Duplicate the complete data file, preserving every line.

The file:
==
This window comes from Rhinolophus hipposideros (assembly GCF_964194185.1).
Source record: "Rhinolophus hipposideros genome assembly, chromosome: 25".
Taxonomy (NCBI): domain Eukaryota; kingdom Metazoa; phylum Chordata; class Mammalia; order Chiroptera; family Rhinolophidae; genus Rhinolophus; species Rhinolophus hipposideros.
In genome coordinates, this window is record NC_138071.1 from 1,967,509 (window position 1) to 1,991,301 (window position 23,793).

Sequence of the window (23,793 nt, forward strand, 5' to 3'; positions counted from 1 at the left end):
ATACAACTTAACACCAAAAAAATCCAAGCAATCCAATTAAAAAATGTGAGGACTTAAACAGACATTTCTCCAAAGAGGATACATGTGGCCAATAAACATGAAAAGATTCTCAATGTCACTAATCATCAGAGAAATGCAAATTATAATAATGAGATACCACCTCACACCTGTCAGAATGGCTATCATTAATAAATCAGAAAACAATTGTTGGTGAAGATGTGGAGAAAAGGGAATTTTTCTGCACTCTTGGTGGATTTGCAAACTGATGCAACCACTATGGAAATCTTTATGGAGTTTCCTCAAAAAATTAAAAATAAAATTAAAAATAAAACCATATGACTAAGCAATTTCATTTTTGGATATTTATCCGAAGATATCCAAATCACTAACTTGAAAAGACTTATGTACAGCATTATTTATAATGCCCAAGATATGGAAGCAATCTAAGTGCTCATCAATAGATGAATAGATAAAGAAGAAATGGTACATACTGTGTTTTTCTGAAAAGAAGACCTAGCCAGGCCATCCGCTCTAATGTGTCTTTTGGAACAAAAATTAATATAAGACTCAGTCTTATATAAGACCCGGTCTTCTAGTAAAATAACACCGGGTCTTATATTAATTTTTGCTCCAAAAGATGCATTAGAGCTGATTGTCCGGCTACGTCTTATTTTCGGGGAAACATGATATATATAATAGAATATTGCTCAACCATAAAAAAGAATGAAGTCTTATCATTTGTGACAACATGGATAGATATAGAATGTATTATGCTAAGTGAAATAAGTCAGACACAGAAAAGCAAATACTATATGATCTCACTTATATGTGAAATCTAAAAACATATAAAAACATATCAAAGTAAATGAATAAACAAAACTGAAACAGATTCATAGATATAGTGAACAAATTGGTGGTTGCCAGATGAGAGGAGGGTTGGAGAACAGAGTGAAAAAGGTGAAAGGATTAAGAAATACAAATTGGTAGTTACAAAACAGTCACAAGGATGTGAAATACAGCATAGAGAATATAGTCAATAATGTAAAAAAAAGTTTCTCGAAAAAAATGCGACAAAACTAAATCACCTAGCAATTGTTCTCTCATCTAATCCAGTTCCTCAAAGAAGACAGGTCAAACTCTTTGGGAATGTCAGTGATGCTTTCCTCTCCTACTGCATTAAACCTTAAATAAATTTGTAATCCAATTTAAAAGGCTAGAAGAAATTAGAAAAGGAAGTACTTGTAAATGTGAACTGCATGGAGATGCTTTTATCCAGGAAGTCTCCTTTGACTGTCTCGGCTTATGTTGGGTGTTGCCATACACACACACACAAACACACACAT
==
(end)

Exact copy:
This window comes from Rhinolophus hipposideros (assembly GCF_964194185.1).
Source record: "Rhinolophus hipposideros genome assembly, chromosome: 25".
Taxonomy (NCBI): domain Eukaryota; kingdom Metazoa; phylum Chordata; class Mammalia; order Chiroptera; family Rhinolophidae; genus Rhinolophus; species Rhinolophus hipposideros.
In genome coordinates, this window is record NC_138071.1 from 1,967,509 (window position 1) to 1,991,301 (window position 23,793).

Sequence of the window (23,793 nt, forward strand, 5' to 3'; positions counted from 1 at the left end):
ATACAACTTAACACCAAAAAAATCCAAGCAATCCAATTAAAAAATGTGAGGACTTAAACAGACATTTCTCCAAAGAGGATACATGTGGCCAATAAACATGAAAAGATTCTCAATGTCACTAATCATCAGAGAAATGCAAATTATAATAATGAGATACCACCTCACACCTGTCAGAATGGCTATCATTAATAAATCAGAAAACAATTGTTGGTGAAGATGTGGAGAAAAGGGAATTTTTCTGCACTCTTGGTGGATTTGCAAACTGATGCAACCACTATGGAAATCTTTATGGAGTTTCCTCAAAAAATTAAAAATAAAATTAAAAATAAAACCATATGACTAAGCAATTTCATTTTTGGATATTTATCCGAAGATATCCAAATCACTAACTTGAAAAGACTTATGTACAGCATTATTTATAATGCCCAAGATATGGAAGCAATCTAAGTGCTCATCAATAGATGAATAGATAAAGAAGAAATGGTACATACTGTGTTTTTCTGAAAAGAAGACCTAGCCAGGCCATCCGCTCTAATGTGTCTTTTGGAACAAAAATTAATATAAGACTCAGTCTTATATAAGACCCGGTCTTCTAGTAAAATAACACCGGGTCTTATATTAATTTTTGCTCCAAAAGATGCATTAGAGCTGATTGTCCGGCTACGTCTTATTTTCGGGGAAACATGATATATATAATAGAATATTGCTCAACCATAAAAAAGAATGAAGTCTTATCATTTGTGACAACATGGATAGATATAGAATGTATTATGCTAAGTGAAATAAGTCAGACACAGAAAAGCAAATACTATATGATCTCACTTATATGTGAAATCTAAAAACATATAAAAACATATCAAAGTAAATGAATAAACAAAACTGAAACAGATTCATAGATATAGTGAACAAATTGGTGGTTGCCAGATGAGAGGAGGGTTGGAGAACAGAGTGAAAAAGGTGAAAGGATTAAGAAATACAAATTGGTAGTTACAAAACAGTCACAAGGATGTGAAATACAGCATAGAGAATATAGTCAATAATGTAAAAAAAAGTTTCTCGAAAAAAATGCGACAAAACTAAATCACCTAGCAATTGTTCTCTCATCTAATCCAGTTCCTCAAAGAAGACAGGTCAAACTCTTTGGGAATGTCAGTGATGCTTTCCTCTCCTACTGCATTAAACCTTAAATAAATTTGTAATCCAATTTAAAAGGCTAGAAGAAATTAGAAAAGGAAGTACTTGTAAATGTGAACTGCATGGAGATGCTTTTATCCAGGAAGTCTCCTTTGACTGTCTCGGCTTATGTTGGGTGTTGCCATACACACACACACAAACACACACAT